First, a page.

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In my textbook it is written that ionisation energy and ionisation enthalpy are two different quantities. ionisation energy is the amount of energy provided to extract an electron from the outermost shell of a neutral or ionic gaseous atom and ionisation enthalpy is the change in energy of the 1 mole of gaseous atoms or ions when the outermost electron is removed from the atoms or ions. Since electron is in bounded state in an atom so the net potential energy of the electron nucleus system is negative and to free up the electron from the bounded system we need to change the negative potential energy of the system to zero or positive value by providing an extra amount of energy from our side which is called ionisation energy and since we are PROVIDING the energy mathematically it is written with the positive sign (by definition of ionisation energy), ionisation energy is always positive. But ionisation enthalpy is something different it is the difference in the energy of the state of the system before and after ionisation it can be positive or negative depending on the stability of product with respect to reactant. The question arises here is that are ionisation energy and ionisation enthalpy same in the magnitude.

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3 Answers 3

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I also had the same doubt, and IUPAC's Gold Book gives the definition of ionization energy, but not for ionization enthalpy. Searching in journals also didn't give me any hit so this is what I did, I grabbed Physical Chemistry by Atkins, that is a book that talks about both of them.

In table $2.4$ of Chapter $2$ he introduces all the enthalpies of transition. The process of ionization is defined and well known to us

$$ \ce{X(g) -> X^+(g) + e^-(g)} \quad \Delta_\mathrm{ion} H(\ce{X}) \tag{1} $$

In the following page he does that old classic example of calculating lattice enthalpy $\Delta H_\mathrm{L}$ using a Born-Haber cycle. He uses potassium chloride to illustrate. In the path, you need the ionization enthalpy of potassium $\Delta_\mathrm{ion} H(\ce{K)}$. I have the book so I give you the screenshot:

enter image description here

and we clearly see that $\Delta_\mathrm{ion} H(\ce{K)} = 418 \; \pu{kJ mol^-1}$. When we go back to the appendix to search for the ionization enthalpies, he doesn't like that term, and names the table "Ionization Energies". The value listed in Table $9.3$ is $I(\ce{K}) = \pu{418.8 kJ mol^-1}$. Thus, at least for Atkins, they just seem to be the same or $\Delta_\mathrm{ion} X = I(\ce{X}).$

As an additional check, I saw if he did the same for electron affinity. Again, IUPAC's Gold Book defines it, but in the same chapter we are introduced to the electron gain enthalpy as

$$ \ce{X(g) + e^-(g) -> X^-(g) } \quad \Delta_\mathrm{eg} H(\ce{X}) \tag{2}$$

Eq. (2) is the "inverse" of electron affinity.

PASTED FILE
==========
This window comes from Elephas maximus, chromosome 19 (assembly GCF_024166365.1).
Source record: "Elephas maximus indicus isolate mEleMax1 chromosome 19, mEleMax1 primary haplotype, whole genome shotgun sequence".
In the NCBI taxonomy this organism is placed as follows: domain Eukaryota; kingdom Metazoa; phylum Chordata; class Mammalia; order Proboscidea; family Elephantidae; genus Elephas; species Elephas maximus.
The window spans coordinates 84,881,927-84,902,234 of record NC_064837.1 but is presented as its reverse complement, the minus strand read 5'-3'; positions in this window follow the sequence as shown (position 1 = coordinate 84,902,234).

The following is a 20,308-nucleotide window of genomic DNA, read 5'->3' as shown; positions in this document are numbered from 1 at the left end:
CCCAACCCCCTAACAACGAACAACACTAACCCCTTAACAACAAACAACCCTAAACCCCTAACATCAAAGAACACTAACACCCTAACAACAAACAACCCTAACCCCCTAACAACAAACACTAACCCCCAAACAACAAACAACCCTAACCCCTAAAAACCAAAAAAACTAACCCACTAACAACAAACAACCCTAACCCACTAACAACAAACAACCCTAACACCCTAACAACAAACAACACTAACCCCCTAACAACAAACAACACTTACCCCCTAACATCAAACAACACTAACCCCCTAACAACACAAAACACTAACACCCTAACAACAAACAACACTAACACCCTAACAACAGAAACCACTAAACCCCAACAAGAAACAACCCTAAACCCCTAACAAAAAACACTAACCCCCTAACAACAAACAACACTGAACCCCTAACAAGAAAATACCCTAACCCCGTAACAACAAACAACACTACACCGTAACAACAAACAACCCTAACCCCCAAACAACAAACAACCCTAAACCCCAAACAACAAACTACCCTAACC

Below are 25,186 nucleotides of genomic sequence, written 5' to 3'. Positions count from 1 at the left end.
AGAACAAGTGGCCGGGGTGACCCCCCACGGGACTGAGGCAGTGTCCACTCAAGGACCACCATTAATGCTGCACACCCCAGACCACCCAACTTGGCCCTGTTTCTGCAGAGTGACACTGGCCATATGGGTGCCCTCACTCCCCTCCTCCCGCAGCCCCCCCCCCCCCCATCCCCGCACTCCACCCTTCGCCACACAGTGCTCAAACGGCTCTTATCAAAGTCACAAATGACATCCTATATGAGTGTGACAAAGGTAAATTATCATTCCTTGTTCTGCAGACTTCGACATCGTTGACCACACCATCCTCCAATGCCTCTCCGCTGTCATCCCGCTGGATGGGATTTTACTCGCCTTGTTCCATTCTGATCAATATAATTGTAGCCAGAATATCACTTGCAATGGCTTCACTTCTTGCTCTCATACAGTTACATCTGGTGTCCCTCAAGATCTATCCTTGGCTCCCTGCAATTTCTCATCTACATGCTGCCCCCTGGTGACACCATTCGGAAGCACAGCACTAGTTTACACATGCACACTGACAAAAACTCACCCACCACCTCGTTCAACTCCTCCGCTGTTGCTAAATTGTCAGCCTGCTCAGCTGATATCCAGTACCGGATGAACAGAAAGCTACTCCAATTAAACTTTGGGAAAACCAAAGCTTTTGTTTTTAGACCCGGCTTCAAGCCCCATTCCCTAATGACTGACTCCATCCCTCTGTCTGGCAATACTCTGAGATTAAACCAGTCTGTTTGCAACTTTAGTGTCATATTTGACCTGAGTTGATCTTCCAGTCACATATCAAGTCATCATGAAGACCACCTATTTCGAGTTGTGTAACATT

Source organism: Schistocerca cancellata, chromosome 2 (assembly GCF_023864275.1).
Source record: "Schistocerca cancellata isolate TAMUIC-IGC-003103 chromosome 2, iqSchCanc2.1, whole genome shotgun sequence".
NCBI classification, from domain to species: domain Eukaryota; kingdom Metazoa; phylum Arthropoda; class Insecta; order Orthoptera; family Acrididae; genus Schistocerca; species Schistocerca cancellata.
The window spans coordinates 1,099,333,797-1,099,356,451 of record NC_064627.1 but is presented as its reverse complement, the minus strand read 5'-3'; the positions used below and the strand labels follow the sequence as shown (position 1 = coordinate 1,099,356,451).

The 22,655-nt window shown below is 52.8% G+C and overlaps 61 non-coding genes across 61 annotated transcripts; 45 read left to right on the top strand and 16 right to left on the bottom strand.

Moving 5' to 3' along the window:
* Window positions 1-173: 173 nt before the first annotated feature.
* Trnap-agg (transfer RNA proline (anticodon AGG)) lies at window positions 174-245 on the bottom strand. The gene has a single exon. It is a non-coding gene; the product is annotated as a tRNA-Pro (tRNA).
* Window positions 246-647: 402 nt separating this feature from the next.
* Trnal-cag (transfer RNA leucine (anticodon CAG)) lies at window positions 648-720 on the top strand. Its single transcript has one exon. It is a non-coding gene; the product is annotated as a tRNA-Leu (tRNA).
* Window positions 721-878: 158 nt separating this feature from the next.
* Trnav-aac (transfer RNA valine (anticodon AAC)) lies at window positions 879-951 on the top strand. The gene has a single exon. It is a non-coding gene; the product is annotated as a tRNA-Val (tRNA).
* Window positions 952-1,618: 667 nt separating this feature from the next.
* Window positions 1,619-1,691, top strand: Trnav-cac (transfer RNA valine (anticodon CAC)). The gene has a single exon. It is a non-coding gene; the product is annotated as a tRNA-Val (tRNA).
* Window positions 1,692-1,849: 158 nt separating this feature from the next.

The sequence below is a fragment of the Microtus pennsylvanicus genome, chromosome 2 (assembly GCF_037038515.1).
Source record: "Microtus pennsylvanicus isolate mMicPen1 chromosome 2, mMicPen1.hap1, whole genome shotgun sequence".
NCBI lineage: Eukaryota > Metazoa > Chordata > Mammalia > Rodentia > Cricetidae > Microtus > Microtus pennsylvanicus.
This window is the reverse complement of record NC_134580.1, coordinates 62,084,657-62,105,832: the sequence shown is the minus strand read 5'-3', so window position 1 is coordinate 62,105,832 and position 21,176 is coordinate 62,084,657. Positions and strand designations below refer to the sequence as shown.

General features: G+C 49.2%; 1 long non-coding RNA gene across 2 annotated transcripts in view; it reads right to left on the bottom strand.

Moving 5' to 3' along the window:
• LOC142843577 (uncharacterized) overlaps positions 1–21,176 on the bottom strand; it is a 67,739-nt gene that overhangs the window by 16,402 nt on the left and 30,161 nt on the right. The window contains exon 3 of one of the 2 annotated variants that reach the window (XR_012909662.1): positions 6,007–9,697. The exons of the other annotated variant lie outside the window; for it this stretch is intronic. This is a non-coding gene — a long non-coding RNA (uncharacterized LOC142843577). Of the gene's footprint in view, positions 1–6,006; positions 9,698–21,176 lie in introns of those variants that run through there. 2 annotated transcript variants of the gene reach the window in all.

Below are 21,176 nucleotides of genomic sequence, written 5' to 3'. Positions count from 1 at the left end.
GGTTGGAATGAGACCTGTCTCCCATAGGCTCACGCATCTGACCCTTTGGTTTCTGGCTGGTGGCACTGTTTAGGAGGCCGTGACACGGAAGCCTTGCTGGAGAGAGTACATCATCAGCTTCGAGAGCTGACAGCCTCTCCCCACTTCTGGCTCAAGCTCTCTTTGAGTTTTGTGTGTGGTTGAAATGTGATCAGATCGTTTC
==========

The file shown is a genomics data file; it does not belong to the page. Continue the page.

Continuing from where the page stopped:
In the same calculation of the image, Atkins claims that $\Delta_\mathrm{eg}H(\ce{Cl} ) = \pu{-349 kJ mol^-1}$. What happens when we go to table $9.4$ of the appendix? He disregards the term and lists the electron affinities. The value there is $E_\mathrm{ea}(\ce{Cl}) = \pu{+348.7 kJ mol^-1}$ (see the possitive sign). Once more, for Atkins they are just the same $-\Delta_\mathrm{eg}H(\ce{X}) = E_\mathrm{ea}(\ce{X})$ (see the negative sign).

The question as "why multiply entities with no necessity remains". I like more the enthalpy notation of Atkins, though.

References

  • Atkins, P. and De Paula, J., "Physical Chemistry", 9th ed, W.H. Freeman and Company New York (2016).
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  • $\begingroup$ Atkins' definition is reasonable. It makes sense to admit that $\pu{−Δ_{eg}H(X)}$ = $\pu{E_{ea}(X)}$ $\endgroup$
    – Maurice
    Jul 8, 2023 at 19:42
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I'm trying to understand this myself, this is what I think.

Enthalpy can be defined as Final Energy of the system - Initial Energy of the system so here Ionisation Enthalpy must mean Energy of system after Ionisation - Energy of system before Ionisation. This is the same as saying how much energy you have to put into or take out of the system to remove an electron which is the definition of Ionisation energy, so both are equivalent terms.

Note:- Ionisation by itself is always endothermic as you have to give energy to the electron to excite it, allowing it to escape the hold of the nucleus so Ionisation Enthalpy is always positive.

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  • $\begingroup$ @ShrishSrivastava One question I had is for the definition of ionisation enthalpy you used. Is 1 mole used because that is what can be easily measured? $\endgroup$
    – Saif
    Jul 8, 2023 at 8:43
  • $\begingroup$ what is the issue with the answer for the downvote? $\endgroup$
    – Saif
    Jul 8, 2023 at 9:30
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Ionization enthalpy is defined as the energy required to remove the electron at $0\ \mathrm{K}$, whereas the ionization energy is defined at any temperature. so, generally, they are not equal quantities.

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